Running Butser Hill – the beauty & the beast

Image-7I’ve been drawn to Butser Hill for over a quarter of a century. This iconic hill was the location of my first race when I moved to Hampshire and I never tire of return visits. Situated not far from Petersfield it towers above the A3 and offers any elevation hungry runners, walkers or riders the opportunity to test themselves.

Why ? I hear you say …. well, apart from the personal satisfaction, the views are amazing !! Portsmouth Spinnaker tower and the Isle of Wight to name two.

I arrived early enough to have the whole hill to myself. The shadows that darkened its lower slope would soon disappear as the morning sun rose and a steady trickle of “outdoors types” appeared from Queen Elizabeth Country Park on the other side of the A3.

Image-6 Butser can be climbed from a few different angles but I stuck with the main path that then forks off to the right on its way towards the trig point at the top.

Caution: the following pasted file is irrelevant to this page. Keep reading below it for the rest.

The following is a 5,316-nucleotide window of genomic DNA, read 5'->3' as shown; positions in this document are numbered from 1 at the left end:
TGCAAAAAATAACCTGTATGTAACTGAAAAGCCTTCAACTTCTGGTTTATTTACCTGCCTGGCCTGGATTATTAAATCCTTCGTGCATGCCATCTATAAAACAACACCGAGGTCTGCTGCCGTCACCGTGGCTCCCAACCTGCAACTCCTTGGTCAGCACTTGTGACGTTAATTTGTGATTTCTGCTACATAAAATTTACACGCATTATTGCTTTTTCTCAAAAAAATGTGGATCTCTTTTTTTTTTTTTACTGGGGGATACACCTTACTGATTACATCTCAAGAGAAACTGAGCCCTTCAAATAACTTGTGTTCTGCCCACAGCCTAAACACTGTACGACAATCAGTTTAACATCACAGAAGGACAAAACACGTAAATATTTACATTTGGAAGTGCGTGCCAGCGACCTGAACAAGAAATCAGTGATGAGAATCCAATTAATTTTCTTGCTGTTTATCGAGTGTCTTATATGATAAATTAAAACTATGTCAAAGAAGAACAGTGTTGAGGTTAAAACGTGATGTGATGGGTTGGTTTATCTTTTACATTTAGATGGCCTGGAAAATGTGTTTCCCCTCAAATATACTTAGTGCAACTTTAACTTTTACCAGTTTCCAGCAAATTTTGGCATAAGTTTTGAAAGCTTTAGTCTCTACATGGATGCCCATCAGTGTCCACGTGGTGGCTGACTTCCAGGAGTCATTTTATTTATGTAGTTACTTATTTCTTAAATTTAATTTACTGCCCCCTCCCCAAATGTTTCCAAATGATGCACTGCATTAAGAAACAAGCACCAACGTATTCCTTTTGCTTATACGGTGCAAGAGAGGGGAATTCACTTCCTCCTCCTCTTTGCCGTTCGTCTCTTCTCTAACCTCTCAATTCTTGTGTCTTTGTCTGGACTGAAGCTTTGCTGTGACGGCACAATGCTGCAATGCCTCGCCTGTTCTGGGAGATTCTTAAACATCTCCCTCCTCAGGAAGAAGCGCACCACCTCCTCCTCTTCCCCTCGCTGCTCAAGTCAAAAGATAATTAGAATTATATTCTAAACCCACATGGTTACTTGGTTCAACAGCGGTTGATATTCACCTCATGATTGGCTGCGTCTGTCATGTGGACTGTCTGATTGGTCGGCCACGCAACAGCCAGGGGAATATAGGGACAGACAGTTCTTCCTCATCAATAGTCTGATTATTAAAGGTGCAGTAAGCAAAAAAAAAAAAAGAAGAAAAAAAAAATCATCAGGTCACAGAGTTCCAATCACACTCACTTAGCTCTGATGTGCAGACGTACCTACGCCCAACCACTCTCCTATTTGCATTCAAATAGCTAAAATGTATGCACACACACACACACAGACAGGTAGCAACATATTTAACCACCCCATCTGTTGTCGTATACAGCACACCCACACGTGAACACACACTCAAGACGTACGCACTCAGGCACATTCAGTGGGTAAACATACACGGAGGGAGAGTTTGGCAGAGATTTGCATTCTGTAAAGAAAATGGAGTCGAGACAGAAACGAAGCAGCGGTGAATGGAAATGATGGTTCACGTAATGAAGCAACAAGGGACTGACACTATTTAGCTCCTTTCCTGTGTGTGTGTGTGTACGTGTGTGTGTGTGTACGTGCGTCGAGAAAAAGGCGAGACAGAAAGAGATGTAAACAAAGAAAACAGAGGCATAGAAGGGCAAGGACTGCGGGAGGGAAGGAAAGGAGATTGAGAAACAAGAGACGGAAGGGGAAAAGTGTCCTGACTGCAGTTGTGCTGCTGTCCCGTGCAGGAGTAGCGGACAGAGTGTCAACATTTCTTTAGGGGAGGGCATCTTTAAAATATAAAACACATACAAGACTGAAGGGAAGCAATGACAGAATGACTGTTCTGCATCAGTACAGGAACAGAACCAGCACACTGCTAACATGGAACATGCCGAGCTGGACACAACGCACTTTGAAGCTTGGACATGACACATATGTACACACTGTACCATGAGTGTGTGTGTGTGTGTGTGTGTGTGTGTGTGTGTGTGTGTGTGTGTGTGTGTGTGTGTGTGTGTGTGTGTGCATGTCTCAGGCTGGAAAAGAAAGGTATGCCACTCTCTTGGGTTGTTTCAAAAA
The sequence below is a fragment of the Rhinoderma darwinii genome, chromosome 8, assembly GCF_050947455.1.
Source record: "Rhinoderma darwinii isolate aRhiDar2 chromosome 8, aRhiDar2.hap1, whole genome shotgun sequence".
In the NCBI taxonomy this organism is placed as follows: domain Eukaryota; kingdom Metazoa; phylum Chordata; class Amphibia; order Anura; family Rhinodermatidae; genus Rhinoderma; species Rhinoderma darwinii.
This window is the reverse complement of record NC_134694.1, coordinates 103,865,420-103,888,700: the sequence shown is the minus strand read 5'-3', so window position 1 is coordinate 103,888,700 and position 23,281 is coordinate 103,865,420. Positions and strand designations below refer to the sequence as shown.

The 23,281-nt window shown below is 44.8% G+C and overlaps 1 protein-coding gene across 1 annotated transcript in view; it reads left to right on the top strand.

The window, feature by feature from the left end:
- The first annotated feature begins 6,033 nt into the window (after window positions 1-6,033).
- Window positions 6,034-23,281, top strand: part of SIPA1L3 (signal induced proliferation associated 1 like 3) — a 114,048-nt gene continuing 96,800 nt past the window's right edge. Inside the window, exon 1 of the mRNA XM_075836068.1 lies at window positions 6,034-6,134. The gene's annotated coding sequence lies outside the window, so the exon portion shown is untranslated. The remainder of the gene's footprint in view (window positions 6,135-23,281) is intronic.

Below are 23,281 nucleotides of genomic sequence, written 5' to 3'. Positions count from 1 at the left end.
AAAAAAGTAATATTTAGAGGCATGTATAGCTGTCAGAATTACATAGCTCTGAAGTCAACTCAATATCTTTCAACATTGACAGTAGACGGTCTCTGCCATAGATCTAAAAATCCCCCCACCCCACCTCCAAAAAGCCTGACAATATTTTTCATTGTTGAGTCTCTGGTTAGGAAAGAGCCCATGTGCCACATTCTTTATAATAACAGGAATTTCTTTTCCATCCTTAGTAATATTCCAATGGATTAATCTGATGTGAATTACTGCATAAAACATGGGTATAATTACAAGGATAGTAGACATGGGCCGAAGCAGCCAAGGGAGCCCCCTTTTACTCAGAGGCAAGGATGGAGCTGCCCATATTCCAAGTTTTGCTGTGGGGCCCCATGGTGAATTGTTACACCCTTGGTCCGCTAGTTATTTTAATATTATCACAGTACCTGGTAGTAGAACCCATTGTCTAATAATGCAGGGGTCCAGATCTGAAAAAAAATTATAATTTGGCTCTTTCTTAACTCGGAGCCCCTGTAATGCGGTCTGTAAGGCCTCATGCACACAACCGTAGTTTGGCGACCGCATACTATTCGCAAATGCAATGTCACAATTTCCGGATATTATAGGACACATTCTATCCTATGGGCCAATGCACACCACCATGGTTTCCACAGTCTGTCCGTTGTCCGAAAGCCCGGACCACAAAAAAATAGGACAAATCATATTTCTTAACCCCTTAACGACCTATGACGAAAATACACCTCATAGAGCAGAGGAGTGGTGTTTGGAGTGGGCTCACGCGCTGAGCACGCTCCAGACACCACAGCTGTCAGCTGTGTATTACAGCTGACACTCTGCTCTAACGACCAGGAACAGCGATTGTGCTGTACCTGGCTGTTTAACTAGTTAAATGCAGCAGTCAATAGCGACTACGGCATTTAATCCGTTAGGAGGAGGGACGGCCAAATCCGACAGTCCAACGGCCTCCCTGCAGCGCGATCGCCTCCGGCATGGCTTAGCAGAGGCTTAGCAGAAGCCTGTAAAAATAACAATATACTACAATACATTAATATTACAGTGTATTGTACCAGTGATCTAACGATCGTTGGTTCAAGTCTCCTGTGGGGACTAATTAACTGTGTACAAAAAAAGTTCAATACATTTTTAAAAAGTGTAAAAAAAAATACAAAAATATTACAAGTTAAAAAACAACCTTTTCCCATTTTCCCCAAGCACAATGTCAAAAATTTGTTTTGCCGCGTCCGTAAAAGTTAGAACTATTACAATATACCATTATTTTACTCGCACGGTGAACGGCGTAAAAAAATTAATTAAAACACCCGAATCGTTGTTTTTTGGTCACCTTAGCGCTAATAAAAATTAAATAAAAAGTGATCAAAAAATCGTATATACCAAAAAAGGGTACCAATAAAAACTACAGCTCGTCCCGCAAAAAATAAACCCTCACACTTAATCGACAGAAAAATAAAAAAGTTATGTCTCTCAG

Sheep and cows both graze on different slopes and at different times of the year so the grass is short wherever they have been. Naturally, our four legged friends can leave behind clues that they’ve been there, so bear this in mind.

Its worth saying that the visitors centre is currently being modernised so temporary structures are in place.

In order to gauge the height of the hill this next photo shows the view looking back from the fence line and gate that crosses between the wooded areas.

Image-9The hill gradually ramps up and then there’s the steepest section of 150 metres or so. The fact that you can only see the heads of the two walkers gives you an indication of the gradient. It’s here that your breathing and fortitude are tested, “keep on going” !!